BY LYNN EDMONDS
Flushing’s pilot “Adopt-A-Block” program may be the most grassroots response to the neighborhood’s garbage woes yet.
On Monday about ten volunteers clad in neon t-shirts celebrate the conclusion of the week-long pilot program, which involved cleaning Roosevelt Avenue between Main and Union Street from 7 to 9 a.m. and 5:30 to 7:30 p.m. daily.
They swept, washed down recycling receptacles and trash cans, took graffiti off trash cans and post office boxes and washed ad bins, a group leader, Michelle Gavin, said.
The initiative was spearheaded by Body and Brain Yoga and Tai Chi Center on Roosevelt Avenue, where Gavin is a manager, and its charity branch, Earth Citizen’s Organization, and was financed from a micro grant awarded through the Flushing Chamber of Commerce.
Using a friendly approach, the volunteers also raised awareness about recycling and the importance of keeping the neighborhood clean.
“We did a lot of positivity cheerleading,” Gavin said.
They wore sandwich boards around their shoulders with recyclable items like bubble tea cups and water bottles stuck to them and stood near waste receptacles to remind people to do the right thing.
When an elderly and apparently sick man slowly approached the garbage bins and attempted to throw out two half-full plastic bags, a couple volunteers cheered and clapped for him. When one of his bags got stuck on the rim of the basket, the man slowly reached out and pushed it all the way in. More claps. He shuffled away with tiny steps, looking down at his feet.
For this man, whose leg was swollen, throwing the garbage in the trash was an obvious effort. But volunteers said they treat everyone this way.
“People were a little shocked, but they were always really grateful and smiled at us. It was a little corny but it worked out well,” Gavin said.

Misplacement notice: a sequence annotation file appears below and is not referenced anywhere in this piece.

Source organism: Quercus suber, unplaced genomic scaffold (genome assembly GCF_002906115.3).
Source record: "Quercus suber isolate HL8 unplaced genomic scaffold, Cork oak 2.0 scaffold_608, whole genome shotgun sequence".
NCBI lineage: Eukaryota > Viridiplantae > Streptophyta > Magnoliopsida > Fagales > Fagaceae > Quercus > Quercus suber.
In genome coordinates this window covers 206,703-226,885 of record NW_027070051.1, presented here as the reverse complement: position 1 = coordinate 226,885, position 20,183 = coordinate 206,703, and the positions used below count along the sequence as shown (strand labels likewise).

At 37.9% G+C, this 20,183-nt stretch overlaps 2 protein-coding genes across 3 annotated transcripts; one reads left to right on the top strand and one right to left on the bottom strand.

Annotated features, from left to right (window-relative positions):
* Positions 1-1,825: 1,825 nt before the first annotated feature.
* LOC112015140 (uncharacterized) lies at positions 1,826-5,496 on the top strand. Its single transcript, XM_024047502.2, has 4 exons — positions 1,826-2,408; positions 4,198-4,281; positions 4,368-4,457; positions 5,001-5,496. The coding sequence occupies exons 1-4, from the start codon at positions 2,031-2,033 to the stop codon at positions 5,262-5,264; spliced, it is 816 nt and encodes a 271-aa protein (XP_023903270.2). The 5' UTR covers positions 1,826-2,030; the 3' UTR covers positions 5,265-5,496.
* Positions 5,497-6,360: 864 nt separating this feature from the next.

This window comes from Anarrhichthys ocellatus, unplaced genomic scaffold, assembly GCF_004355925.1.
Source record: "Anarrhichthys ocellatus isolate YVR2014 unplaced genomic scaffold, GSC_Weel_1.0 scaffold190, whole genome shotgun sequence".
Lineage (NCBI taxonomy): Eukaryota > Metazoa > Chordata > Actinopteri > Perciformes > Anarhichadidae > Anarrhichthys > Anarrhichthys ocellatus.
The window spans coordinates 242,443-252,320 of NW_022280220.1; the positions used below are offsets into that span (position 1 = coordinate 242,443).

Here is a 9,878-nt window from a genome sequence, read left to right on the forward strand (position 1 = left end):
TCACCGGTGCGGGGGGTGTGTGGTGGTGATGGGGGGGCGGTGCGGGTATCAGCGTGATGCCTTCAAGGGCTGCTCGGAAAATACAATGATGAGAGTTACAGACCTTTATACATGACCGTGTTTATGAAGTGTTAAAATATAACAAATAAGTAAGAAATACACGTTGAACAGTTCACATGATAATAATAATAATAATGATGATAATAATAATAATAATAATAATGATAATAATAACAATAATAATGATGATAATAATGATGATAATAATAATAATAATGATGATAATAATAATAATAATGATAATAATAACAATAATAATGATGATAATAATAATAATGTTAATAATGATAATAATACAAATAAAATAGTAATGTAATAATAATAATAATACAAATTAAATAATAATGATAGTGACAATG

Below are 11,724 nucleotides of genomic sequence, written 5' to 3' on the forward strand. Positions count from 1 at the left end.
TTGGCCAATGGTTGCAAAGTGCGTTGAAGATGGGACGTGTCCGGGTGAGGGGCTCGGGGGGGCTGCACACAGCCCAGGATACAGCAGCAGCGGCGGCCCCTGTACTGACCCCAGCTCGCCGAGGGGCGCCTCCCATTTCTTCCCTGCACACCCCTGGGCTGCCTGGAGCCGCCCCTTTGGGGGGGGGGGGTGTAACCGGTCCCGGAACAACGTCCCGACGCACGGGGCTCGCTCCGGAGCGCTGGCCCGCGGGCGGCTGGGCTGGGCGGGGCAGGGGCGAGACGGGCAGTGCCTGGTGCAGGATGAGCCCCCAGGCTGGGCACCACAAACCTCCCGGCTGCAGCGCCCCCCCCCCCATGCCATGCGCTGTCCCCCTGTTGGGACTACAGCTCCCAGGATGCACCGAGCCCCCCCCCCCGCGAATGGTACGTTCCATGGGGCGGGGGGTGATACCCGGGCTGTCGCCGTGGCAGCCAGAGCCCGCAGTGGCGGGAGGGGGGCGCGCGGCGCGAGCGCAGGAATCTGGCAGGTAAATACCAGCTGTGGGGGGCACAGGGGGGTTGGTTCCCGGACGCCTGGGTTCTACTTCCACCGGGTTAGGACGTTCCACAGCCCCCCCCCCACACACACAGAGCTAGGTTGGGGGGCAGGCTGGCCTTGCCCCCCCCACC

The group received $832 from the Flushing Chamber of Commerce’s “The Great Flushing Soup” program. In April, they were selected as the winner among four community organizations that presented ideas for how to improve Flushing. The unique fundraising model has participants pay $5 to participate in the voting and drink a bowl of soup. It has been used in Detroit and Chicago and involves community members voting for their favorite out of four proposals. The winning presentation gets to keep all the money raised by participants and sponsors.
Gavin said that the response from pedestrians was “heartwarming,” and that some stopped to help.
“There was so much positive feedback from people on the streets that were just applauding what we were doing and asking to get involved and find out more about what will happen next,” she said.
She added that some business owners also expressed interest in helping fund more clean up.
“I didn’t realize that this is the main topic on everyone’s mind. But no one’s presented a way yet for them to get involved. I hope this is just a beginning, so we can get to the next step,” she said.
Reach Lynn Edmonds at (718) 357-7400 x127, email@example.com or @Ellinoamerikana